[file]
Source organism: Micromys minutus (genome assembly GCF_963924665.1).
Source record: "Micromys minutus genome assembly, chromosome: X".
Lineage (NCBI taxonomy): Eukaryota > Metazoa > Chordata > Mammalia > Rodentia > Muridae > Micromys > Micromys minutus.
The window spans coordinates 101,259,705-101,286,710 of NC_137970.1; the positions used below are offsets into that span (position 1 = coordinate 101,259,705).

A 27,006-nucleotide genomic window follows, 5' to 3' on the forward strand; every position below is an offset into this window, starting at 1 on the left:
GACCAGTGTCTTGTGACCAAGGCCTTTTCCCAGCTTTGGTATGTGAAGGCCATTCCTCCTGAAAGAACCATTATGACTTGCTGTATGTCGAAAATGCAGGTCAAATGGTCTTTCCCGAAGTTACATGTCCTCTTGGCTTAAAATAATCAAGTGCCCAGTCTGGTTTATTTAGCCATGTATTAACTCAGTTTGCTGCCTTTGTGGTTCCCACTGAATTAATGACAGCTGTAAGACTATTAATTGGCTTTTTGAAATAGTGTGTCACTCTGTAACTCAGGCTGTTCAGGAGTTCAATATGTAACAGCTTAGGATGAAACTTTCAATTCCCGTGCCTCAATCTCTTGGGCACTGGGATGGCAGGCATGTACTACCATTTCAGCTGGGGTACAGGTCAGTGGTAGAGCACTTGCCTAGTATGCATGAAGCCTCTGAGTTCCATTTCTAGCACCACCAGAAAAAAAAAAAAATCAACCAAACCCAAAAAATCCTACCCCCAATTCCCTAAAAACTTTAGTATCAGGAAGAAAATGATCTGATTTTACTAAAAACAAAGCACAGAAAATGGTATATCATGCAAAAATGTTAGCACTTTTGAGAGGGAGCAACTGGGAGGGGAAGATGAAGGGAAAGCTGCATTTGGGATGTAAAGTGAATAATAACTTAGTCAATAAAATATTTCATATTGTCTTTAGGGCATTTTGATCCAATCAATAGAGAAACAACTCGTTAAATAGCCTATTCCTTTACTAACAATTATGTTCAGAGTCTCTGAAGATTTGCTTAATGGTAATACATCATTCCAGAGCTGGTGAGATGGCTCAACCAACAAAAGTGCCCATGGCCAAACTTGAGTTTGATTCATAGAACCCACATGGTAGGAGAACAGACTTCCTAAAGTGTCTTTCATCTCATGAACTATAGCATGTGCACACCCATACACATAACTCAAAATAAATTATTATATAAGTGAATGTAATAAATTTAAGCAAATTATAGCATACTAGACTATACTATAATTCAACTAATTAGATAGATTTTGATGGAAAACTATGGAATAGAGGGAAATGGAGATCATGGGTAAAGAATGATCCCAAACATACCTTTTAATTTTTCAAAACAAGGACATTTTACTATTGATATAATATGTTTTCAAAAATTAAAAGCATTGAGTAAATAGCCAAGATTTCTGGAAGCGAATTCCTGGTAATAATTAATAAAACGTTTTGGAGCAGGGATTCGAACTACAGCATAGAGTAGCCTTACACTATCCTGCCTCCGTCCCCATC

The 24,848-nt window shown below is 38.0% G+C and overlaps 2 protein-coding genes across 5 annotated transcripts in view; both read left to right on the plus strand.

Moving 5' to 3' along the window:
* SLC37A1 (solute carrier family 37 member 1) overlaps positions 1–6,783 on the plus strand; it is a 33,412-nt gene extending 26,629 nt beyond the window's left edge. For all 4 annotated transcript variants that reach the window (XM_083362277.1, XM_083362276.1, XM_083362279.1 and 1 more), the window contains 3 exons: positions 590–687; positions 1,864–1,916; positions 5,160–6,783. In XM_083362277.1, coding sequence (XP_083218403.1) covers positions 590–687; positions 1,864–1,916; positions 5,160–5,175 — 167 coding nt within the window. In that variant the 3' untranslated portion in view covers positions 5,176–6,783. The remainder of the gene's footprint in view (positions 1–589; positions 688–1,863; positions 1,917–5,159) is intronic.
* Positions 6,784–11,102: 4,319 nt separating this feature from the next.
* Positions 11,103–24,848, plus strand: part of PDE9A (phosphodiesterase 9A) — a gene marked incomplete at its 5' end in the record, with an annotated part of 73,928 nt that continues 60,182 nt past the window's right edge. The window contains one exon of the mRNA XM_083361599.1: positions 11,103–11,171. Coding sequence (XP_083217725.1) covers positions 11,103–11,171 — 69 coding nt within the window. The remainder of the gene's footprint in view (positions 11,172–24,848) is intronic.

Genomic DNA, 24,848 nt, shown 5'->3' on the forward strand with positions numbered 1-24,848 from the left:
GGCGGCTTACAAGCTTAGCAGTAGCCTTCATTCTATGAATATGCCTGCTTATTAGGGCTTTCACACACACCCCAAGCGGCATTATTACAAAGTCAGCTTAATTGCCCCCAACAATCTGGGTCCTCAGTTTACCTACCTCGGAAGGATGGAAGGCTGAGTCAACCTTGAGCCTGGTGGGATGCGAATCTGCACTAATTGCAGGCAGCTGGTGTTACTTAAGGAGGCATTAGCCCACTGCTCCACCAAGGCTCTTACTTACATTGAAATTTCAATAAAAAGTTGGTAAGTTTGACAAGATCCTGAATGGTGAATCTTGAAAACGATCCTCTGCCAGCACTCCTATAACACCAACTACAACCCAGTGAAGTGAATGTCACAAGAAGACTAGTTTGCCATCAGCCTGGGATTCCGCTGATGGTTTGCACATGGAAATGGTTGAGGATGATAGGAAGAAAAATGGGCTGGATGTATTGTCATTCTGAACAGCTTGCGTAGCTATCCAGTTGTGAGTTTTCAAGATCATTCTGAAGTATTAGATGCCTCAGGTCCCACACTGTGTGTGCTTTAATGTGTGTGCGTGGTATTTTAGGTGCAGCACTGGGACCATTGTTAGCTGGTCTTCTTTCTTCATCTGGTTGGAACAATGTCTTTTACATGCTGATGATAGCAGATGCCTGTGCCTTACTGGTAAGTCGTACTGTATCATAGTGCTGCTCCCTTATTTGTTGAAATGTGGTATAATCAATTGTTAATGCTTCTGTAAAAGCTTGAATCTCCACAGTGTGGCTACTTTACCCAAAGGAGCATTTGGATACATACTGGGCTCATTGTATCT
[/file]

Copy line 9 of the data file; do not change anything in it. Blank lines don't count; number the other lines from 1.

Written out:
* SLC37A1 (solute carrier family 37 member 1) overlaps positions 1–6,783 on the plus strand; it is a 33,412-nt gene extending 26,629 nt beyond the window's left edge. For all 4 annotated transcript variants that reach the window (XM_083362277.1, XM_083362276.1, XM_083362279.1 and 1 more), the window contains 3 exons: positions 590–687; positions 1,864–1,916; positions 5,160–6,783. In XM_083362277.1, coding sequence (XP_083218403.1) covers positions 590–687; positions 1,864–1,916; positions 5,160–5,175 — 167 coding nt within the window. In that variant the 3' untranslated portion in view covers positions 5,176–6,783. The remainder of the gene's footprint in view (positions 1–589; positions 688–1,863; positions 1,917–5,159) is intronic.